“Nicky has always been a very low key unassuming underthe-radar guy,” said one underworld source said about Rizzo, according to Gang Land News.

“He was never the most sophisticated street guy but he made a lot of money as a loanshark and he probably still has the first dollar he ever stole.”

Gang Land News reported that Rizzo agreed this month to pay $600,000 in a plea deal that calls for him to serve about two years in prison.

House On Monday to Consider Bill to Extend FBI Dir. Mueller’s Term

Atty. Gen. Holder (left) and FBI Director Mueller /fbi file photo

By Allan Lengel

The House on Monday is expected to consider a bill that would extend FBI Director Mueller’s 10-year term two additional years, Fox News reported.

The Senate last week gave a thumbs up to the bill, and the House is expected to easily pass the legislation. Mueller’s 10-year term expires this year, but the White House decided to push for the extension for the sake of continuity at the agency.

The bill would provide a one-time extension and would not provide one for future FBI directors — unless legislators again decided to introduce a similar bill.

After FBI Director J. Edgar Hoover died, Congress passed a law limiting the FBI director term to 10-years.

The law was passed so that no other FBI director would accumulate as much power as Hoover. Some groups have opposed that extension for just that reason.

Father of NY Subway Bomb Plotter Convicted of Obstructing Investigation

By Allan Lengel

The father of a man who plotted to blow up the New York subways was convicted Friday by a federal grand jury in Brooklyn of destroying bomb-making materials and conspiring to obstruct a federal investigation.

The jury convicted Mohammed Wali Zazi, father of convicted terrorist Najibullah Zazi.

Authorities charged that the son Najibullah was plotting to use explosive devices in the New York subway in September 2009. The son had sent an email messages to a contact in Pakistan seeking key ingredients for constructing a bomb.

The son then rented a car in Denver and drove to New York.  On Sept. 11, 2009, while Najibullah was in New York City, the FBI conducted a covert search of his car and discovered handwritten bomb-making notes, authorities said. Also on that day, a  Queens imam, who had been questioned by authorities about the son,  tipped off the father and son about the investigation.  The son then returned to Colorado.

Subsequently, authorities allege that the father,  Mohammed Wali Zazi, tried to derail the federal investigation into the plot.

Authorities say he denied knowing the imam that tipped him off. He also directed family membes to destroy the son’s chemicals and other bomb-making materials so that the FBI would not find them.

He faces a maximum of 20 years in prison on each of the two counts he was convicted of.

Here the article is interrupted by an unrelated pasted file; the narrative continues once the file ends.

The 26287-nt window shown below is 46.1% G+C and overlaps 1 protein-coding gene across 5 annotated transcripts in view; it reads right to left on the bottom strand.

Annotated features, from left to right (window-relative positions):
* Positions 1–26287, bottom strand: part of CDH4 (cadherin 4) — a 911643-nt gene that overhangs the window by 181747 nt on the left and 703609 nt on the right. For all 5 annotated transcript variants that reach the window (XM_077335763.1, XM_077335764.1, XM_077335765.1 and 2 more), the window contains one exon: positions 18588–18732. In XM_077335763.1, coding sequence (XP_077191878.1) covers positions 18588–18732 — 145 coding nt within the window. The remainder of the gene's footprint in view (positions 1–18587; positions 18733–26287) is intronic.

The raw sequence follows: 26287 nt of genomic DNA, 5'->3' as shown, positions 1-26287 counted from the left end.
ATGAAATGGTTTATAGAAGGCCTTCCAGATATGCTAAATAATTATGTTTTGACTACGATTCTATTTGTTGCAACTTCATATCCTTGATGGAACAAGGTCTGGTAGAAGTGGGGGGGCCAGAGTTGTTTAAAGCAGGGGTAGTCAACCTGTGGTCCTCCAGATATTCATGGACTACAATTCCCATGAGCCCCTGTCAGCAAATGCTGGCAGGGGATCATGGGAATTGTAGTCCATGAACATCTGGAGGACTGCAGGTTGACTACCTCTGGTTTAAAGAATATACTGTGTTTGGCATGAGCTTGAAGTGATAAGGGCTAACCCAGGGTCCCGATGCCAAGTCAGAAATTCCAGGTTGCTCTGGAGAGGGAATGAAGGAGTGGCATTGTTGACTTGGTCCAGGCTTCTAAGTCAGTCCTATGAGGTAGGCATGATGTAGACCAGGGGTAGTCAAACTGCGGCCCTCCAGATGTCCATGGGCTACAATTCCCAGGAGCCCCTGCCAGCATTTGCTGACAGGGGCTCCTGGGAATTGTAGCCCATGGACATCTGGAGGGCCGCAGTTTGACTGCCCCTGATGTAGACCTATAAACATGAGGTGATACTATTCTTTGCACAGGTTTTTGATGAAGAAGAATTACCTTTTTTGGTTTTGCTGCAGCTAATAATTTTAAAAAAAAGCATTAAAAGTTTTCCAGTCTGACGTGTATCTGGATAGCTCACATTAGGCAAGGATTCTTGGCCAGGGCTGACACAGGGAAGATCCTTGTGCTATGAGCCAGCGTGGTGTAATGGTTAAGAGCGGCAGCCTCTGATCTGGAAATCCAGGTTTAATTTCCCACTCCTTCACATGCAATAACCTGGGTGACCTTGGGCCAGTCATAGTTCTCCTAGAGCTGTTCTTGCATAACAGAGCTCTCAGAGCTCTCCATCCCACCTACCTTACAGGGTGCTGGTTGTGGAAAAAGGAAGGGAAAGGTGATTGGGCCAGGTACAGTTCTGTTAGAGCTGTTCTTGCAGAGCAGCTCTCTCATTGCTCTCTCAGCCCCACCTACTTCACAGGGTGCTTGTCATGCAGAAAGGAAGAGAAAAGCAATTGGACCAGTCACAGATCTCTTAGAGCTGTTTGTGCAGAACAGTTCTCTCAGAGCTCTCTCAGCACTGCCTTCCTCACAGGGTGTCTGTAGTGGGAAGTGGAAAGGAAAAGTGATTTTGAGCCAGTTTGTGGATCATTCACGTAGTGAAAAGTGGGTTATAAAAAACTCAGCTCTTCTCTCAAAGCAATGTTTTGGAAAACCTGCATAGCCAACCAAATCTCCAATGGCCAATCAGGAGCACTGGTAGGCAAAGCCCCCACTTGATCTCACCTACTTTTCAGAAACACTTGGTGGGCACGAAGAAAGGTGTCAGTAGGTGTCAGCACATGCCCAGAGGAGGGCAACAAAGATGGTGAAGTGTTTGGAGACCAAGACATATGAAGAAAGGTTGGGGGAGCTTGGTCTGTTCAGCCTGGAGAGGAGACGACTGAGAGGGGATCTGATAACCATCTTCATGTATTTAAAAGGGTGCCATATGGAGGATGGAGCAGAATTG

Weekend Series on Crime: The Violent Los Zetas Organization

Column: Ex-FBI Agent Says Forget About Clemens and Bonds; Go For the Big Fish in the Steroid Mess

Greg Stejskal was an FBI agent for nearly 32 years before retiring in 2006. He was the Senior Resident Agent of the Ann Arbor FBI office and spearheaded Operation Equine with former FBI agent Bill Randall — an operation that focused on steroids.

The author (right) Greg Stejsal and Michigan coach Bo Schembechler

By Greg Stejskal

It’s generally accepted doctrine, at least when I was working drug cases, that you try to work up the food chain and go after the bigger fishes so to speak.

That being said, I have to question the wisdom of prosecuting anabolic steroid users — albeit famous ones — like baseball legends Barry Bonds and Roger Clemens. Take away the star power, and they’re simply users — not big fish, not major peddlers. Frankly, it’s not worth spending all the time and money on them.

But before I go on about that, a here’s a little background

In 1988, anabolic steroids (not all steroids are anabolic, synthetic testosterone, which promotes muscle growth and strength, for simplicity I refer to them as steroids) were made illegal under federal law. Dealing or possession of steroids with the intent to sell, became a felony. Mere use or possession was a misdemeanor. (The amount of steroids possessed was an indicator of whether there was an intent to sell.)

In 1989, when I headed up the FBI’s Ann Arbor office, Michigan football coach Bo Schembechler and his strength coach, Mike Gittleson, persuaded me that steroids were becoming a significant problem at all levels of football.

I proposed to FBIHQ that we initiate an undercover operation (UCO) targeting steroid distribution. FBIHQ was not enthusiastic about pursuing the illegal distribution of steroids, but reluctantly authorized a limited UCO to last only 6 months.